Genoa - The Largest port in Italy has no instruments to measure wind or currents. It does not have sufficient lighting - except where the owners of the docks have provided their own - and at the most important entrance to the port, just beyond where the new Pilot’s Tower designed by Renzo Piano will stand, there isn’t even a green navigation light. Even the smallest port in Italy has a green navigation light on one side of its entrance, and a red one on the other side, to guide large ships, fishing boats, and other craft in the dark of night. Genoa does not have one. The green light must be set up at the corner of the new wharf where the Boat Show will be held in October. It is nearly deserted for the rest of the year. It hasn’t been built. It needs a special base if it is to be built on the embankment, for which there are several designs. But nothing has been done about it. Currently, at the mouth of the port there is only a red light, which until recently was so faint that some foreign captains who didn’t know the place confused it for one of the traffic lights on Genoa’s Corso Italia.
Bigger ships in the same port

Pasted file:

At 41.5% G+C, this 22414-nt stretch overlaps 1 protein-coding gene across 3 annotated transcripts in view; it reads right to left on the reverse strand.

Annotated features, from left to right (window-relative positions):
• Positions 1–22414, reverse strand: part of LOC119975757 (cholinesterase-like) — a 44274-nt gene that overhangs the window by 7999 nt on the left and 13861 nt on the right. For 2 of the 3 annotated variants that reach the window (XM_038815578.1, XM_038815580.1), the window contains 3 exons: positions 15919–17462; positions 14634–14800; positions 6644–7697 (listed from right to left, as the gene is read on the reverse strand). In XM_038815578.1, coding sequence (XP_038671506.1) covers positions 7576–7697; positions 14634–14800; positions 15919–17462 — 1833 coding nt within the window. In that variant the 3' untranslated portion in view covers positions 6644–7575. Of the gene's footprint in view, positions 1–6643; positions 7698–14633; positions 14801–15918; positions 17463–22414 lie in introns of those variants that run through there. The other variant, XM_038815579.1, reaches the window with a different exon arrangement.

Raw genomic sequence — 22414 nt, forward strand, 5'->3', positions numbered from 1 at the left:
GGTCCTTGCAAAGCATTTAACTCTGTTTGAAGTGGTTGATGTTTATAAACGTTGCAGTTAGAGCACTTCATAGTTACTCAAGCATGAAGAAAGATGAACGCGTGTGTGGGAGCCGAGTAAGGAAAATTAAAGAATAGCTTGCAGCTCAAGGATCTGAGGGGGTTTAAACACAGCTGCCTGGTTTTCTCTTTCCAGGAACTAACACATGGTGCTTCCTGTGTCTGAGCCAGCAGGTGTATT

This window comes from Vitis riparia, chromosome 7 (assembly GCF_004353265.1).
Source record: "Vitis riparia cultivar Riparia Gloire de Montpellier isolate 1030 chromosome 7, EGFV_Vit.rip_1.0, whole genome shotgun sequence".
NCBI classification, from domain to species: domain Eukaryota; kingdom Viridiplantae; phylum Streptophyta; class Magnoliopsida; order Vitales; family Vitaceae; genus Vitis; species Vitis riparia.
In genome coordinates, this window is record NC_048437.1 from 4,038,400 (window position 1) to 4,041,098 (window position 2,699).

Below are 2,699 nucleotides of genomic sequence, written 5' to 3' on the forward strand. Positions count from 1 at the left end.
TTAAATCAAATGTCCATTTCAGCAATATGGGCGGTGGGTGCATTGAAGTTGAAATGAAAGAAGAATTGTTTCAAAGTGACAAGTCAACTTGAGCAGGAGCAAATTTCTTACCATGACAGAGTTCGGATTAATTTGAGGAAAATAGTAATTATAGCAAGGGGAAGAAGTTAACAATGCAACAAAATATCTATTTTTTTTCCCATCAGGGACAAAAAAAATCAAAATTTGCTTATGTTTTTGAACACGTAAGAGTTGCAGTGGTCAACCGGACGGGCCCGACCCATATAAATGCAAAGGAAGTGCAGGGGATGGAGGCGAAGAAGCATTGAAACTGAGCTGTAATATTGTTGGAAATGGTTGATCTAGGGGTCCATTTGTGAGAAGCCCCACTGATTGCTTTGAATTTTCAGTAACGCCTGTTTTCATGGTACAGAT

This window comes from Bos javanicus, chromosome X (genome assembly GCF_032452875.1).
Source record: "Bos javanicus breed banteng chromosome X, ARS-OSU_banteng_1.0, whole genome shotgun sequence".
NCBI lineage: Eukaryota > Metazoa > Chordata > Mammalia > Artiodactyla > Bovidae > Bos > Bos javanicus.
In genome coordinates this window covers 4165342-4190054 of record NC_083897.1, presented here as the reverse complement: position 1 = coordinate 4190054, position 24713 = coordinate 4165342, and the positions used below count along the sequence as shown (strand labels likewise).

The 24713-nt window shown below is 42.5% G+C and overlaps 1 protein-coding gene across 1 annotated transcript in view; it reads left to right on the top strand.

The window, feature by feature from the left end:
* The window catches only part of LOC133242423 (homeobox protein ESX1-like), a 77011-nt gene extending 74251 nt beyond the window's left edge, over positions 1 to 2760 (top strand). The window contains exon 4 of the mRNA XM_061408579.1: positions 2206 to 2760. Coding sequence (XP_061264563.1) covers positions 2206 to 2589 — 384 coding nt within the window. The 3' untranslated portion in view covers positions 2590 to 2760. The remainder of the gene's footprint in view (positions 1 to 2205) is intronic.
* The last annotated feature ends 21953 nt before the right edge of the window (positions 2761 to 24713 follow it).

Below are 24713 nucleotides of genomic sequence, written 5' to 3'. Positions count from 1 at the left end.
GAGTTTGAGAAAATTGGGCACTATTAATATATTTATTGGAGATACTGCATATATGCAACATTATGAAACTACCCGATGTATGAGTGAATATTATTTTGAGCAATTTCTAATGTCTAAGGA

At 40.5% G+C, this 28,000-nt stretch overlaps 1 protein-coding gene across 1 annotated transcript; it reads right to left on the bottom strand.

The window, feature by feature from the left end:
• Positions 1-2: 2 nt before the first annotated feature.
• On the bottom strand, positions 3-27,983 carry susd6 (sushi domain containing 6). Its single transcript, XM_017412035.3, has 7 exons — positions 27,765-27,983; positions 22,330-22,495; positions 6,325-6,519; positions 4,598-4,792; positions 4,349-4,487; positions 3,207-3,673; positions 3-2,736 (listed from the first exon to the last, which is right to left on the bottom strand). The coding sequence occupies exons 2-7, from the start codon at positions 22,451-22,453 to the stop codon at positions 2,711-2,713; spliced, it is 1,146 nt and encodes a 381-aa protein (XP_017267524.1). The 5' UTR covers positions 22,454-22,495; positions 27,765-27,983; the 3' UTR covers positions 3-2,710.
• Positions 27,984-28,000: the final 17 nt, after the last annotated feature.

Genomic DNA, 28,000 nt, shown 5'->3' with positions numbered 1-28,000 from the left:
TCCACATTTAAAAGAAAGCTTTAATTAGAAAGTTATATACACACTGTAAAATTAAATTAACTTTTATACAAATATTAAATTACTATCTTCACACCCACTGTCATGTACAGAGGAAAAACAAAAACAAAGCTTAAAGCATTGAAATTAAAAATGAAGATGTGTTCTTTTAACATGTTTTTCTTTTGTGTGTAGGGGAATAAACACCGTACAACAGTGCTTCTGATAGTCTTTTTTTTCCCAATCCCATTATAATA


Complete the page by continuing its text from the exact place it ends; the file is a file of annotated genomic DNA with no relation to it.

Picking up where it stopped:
While manoeuvring in reverse to back into the space between the Sampierdarena docks, the prow of a large container carrier nearly scrapes the seawall. From the bridge one sees only the open sea behind it. The hull passes only a few feet from the edge of the breakwater. It looks like a bus on one of those hilly routes, which swings around every curve mere centimetres from parked cars, trees, signs and pedestrians. The port is just like the city: streets and garages too small for SUVs, docks and quays too narrow for the latest generation of ships. And, as in the city, improvement projects proceed slowly, so slowly that they almost seem motionless. That goes not only for strategic projects that will be necessary in the future, but also for those that are essential for the present, like the Pilot’s Tower that was knocked down on the night of 7 May 2013 by the “Jolly Nero” causing nine deaths. The rebuilding of the tower is a year and a half behind schedule. Small, useful and low-cost items are also lacking. Want to know about the wind conditions? You have to ask at the Matitone [San Benigno North Tower] skyscraper. Genoa is a windy port. The Sampierdarena basin was built in the shape of a comb, with the wharves running parallel to the direction of the north wind. If fluffy foam forms on the sea, the wind is already moving faster than 20-25 knots. The pilots, who are waiting for the new tower to be built, have set up shop on the Ponte Colombo Wharf, near the mooring crews. It is a nice spot, but visibility is zero. To see how the wind is blowing, one looks at the flag bearing the cross of Saint George on the roof of the Matitone skyscraper, on the other side of the elevated highway. But the port is 25 kilometres long, and the wind changes thanks to the hills and valleys behind it. Anemometers would be helpful. The “Wind and Ports” plan to install them was launched in 2009, and three years later they were placed all along the seawall. They have never entered into service, unlike the ones at Savona, La Spezia and Livorno, the other ports that were involved in the plan.